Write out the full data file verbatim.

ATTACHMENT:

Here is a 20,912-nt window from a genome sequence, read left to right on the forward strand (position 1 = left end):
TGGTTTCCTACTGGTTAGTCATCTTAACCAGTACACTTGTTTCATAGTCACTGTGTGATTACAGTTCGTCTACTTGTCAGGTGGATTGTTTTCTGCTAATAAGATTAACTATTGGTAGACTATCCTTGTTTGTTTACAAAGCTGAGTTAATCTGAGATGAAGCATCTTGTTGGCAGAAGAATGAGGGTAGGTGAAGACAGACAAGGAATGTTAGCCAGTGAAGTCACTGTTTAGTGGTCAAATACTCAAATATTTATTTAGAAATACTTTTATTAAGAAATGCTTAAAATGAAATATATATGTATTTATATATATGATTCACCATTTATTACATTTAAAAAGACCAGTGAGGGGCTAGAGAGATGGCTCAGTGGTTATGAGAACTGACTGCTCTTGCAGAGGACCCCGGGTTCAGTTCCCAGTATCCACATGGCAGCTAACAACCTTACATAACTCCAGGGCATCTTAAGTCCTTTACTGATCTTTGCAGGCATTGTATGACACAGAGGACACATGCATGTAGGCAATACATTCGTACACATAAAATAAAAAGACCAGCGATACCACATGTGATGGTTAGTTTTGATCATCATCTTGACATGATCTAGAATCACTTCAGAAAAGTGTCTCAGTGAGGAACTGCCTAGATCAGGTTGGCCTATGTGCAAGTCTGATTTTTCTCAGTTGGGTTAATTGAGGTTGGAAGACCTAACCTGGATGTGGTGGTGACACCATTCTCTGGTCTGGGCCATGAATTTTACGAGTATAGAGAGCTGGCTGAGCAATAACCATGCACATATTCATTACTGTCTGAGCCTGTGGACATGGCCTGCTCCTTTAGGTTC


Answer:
Here is a 20,912-nt window from a genome sequence, read left to right on the forward strand (position 1 = left end):
TGGTTTCCTACTGGTTAGTCATCTTAACCAGTACACTTGTTTCATAGTCACTGTGTGATTACAGTTCGTCTACTTGTCAGGTGGATTGTTTTCTGCTAATAAGATTAACTATTGGTAGACTATCCTTGTTTGTTTACAAAGCTGAGTTAATCTGAGATGAAGCATCTTGTTGGCAGAAGAATGAGGGTAGGTGAAGACAGACAAGGAATGTTAGCCAGTGAAGTCACTGTTTAGTGGTCAAATACTCAAATATTTATTTAGAAATACTTTTATTAAGAAATGCTTAAAATGAAATATATATGTATTTATATATATGATTCACCATTTATTACATTTAAAAAGACCAGTGAGGGGCTAGAGAGATGGCTCAGTGGTTATGAGAACTGACTGCTCTTGCAGAGGACCCCGGGTTCAGTTCCCAGTATCCACATGGCAGCTAACAACCTTACATAACTCCAGGGCATCTTAAGTCCTTTACTGATCTTTGCAGGCATTGTATGACACAGAGGACACATGCATGTAGGCAATACATTCGTACACATAAAATAAAAAGACCAGCGATACCACATGTGATGGTTAGTTTTGATCATCATCTTGACATGATCTAGAATCACTTCAGAAAAGTGTCTCAGTGAGGAACTGCCTAGATCAGGTTGGCCTATGTGCAAGTCTGATTTTTCTCAGTTGGGTTAATTGAGGTTGGAAGACCTAACCTGGATGTGGTGGTGACACCATTCTCTGGTCTGGGCCATGAATTTTACGAGTATAGAGAGCTGGCTGAGCAATAACCATGCACATATTCATTACTGTCTGAGCCTGTGGACATGGCCTGCTCCTTTAGGTTC